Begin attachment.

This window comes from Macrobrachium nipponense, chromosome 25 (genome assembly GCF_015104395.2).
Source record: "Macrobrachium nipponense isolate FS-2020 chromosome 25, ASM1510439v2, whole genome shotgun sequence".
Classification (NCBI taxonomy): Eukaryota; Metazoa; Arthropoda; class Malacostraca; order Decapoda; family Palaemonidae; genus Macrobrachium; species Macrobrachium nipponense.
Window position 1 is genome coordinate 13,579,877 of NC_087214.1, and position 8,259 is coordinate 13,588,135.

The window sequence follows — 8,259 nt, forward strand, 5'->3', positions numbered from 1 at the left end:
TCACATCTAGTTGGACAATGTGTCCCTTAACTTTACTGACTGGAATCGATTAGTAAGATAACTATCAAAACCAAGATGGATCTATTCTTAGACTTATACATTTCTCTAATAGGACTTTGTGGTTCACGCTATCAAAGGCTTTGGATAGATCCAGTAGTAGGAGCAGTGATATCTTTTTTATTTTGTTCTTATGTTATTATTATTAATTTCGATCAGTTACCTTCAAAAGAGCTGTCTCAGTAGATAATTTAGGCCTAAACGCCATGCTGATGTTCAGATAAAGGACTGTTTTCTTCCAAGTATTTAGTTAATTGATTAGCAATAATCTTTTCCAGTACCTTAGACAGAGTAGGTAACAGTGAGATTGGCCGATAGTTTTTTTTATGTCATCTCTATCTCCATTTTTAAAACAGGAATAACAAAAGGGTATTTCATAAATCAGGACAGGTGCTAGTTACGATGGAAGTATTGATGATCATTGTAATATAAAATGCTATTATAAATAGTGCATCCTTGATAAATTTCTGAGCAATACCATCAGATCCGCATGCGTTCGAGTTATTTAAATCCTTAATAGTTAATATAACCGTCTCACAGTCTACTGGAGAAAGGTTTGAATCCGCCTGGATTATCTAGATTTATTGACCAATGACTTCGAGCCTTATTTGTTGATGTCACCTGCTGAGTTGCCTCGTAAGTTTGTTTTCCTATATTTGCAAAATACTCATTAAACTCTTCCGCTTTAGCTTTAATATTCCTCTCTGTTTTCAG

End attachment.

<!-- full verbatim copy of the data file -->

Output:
This window comes from Macrobrachium nipponense, chromosome 25 (genome assembly GCF_015104395.2).
Source record: "Macrobrachium nipponense isolate FS-2020 chromosome 25, ASM1510439v2, whole genome shotgun sequence".
Classification (NCBI taxonomy): Eukaryota; Metazoa; Arthropoda; class Malacostraca; order Decapoda; family Palaemonidae; genus Macrobrachium; species Macrobrachium nipponense.
Window position 1 is genome coordinate 13,579,877 of NC_087214.1, and position 8,259 is coordinate 13,588,135.

The window sequence follows — 8,259 nt, forward strand, 5'->3', positions numbered from 1 at the left end:
TCACATCTAGTTGGACAATGTGTCCCTTAACTTTACTGACTGGAATCGATTAGTAAGATAACTATCAAAACCAAGATGGATCTATTCTTAGACTTATACATTTCTCTAATAGGACTTTGTGGTTCACGCTATCAAAGGCTTTGGATAGATCCAGTAGTAGGAGCAGTGATATCTTTTTTATTTTGTTCTTATGTTATTATTATTAATTTCGATCAGTTACCTTCAAAAGAGCTGTCTCAGTAGATAATTTAGGCCTAAACGCCATGCTGATGTTCAGATAAAGGACTGTTTTCTTCCAAGTATTTAGTTAATTGATTAGCAATAATCTTTTCCAGTACCTTAGACAGAGTAGGTAACAGTGAGATTGGCCGATAGTTTTTTTTATGTCATCTCTATCTCCATTTTTAAAACAGGAATAACAAAAGGGTATTTCATAAATCAGGACAGGTGCTAGTTACGATGGAAGTATTGATGATCATTGTAATATAAAATGCTATTATAAATAGTGCATCCTTGATAAATTTCTGAGCAATACCATCAGATCCGCATGCGTTCGAGTTATTTAAATCCTTAATAGTTAATATAACCGTCTCACAGTCTACTGGAGAAAGGTTTGAATCCGCCTGGATTATCTAGATTTATTGACCAATGACTTCGAGCCTTATTTGTTGATGTCACCTGCTGAGTTGCCTCGTAAGTTTGTTTTCCTATATTTGCAAAATACTCATTAAACTCTTCCGCTTTAGCTTTAATATTCCTCTCTGTTTTCAG